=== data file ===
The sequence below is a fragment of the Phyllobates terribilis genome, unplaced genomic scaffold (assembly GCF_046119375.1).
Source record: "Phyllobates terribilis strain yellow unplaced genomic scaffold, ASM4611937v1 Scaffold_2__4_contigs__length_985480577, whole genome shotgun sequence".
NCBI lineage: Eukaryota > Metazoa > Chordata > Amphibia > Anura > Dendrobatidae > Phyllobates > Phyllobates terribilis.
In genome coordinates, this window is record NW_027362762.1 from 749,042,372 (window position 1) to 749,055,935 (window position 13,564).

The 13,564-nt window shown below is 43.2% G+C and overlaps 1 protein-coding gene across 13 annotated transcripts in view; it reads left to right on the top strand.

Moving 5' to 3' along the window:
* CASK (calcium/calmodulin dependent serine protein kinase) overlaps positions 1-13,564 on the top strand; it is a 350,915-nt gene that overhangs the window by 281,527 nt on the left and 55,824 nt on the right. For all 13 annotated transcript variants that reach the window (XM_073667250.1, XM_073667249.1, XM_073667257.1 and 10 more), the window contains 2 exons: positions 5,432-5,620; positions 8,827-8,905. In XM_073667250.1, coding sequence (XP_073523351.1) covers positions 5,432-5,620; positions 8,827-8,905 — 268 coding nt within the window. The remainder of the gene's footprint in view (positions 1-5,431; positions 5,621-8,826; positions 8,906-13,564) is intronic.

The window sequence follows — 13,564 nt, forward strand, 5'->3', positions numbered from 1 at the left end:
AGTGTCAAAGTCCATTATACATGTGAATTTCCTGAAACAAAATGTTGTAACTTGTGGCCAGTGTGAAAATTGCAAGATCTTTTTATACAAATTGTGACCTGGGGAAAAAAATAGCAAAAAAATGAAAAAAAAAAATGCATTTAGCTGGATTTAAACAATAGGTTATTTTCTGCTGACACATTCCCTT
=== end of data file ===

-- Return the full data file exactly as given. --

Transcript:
The sequence below is a fragment of the Phyllobates terribilis genome, unplaced genomic scaffold (assembly GCF_046119375.1).
Source record: "Phyllobates terribilis strain yellow unplaced genomic scaffold, ASM4611937v1 Scaffold_2__4_contigs__length_985480577, whole genome shotgun sequence".
NCBI lineage: Eukaryota > Metazoa > Chordata > Amphibia > Anura > Dendrobatidae > Phyllobates > Phyllobates terribilis.
In genome coordinates, this window is record NW_027362762.1 from 749,042,372 (window position 1) to 749,055,935 (window position 13,564).

The 13,564-nt window shown below is 43.2% G+C and overlaps 1 protein-coding gene across 13 annotated transcripts in view; it reads left to right on the top strand.

Moving 5' to 3' along the window:
* CASK (calcium/calmodulin dependent serine protein kinase) overlaps positions 1-13,564 on the top strand; it is a 350,915-nt gene that overhangs the window by 281,527 nt on the left and 55,824 nt on the right. For all 13 annotated transcript variants that reach the window (XM_073667250.1, XM_073667249.1, XM_073667257.1 and 10 more), the window contains 2 exons: positions 5,432-5,620; positions 8,827-8,905. In XM_073667250.1, coding sequence (XP_073523351.1) covers positions 5,432-5,620; positions 8,827-8,905 — 268 coding nt within the window. The remainder of the gene's footprint in view (positions 1-5,431; positions 5,621-8,826; positions 8,906-13,564) is intronic.

The window sequence follows — 13,564 nt, forward strand, 5'->3', positions numbered from 1 at the left end:
AGTGTCAAAGTCCATTATACATGTGAATTTCCTGAAACAAAATGTTGTAACTTGTGGCCAGTGTGAAAATTGCAAGATCTTTTTATACAAATTGTGACCTGGGGAAAAAAATAGCAAAAAAATGAAAAAAAAAAATGCATTTAGCTGGATTTAAACAATAGGTTATTTTCTGCTGACACATTCCCTT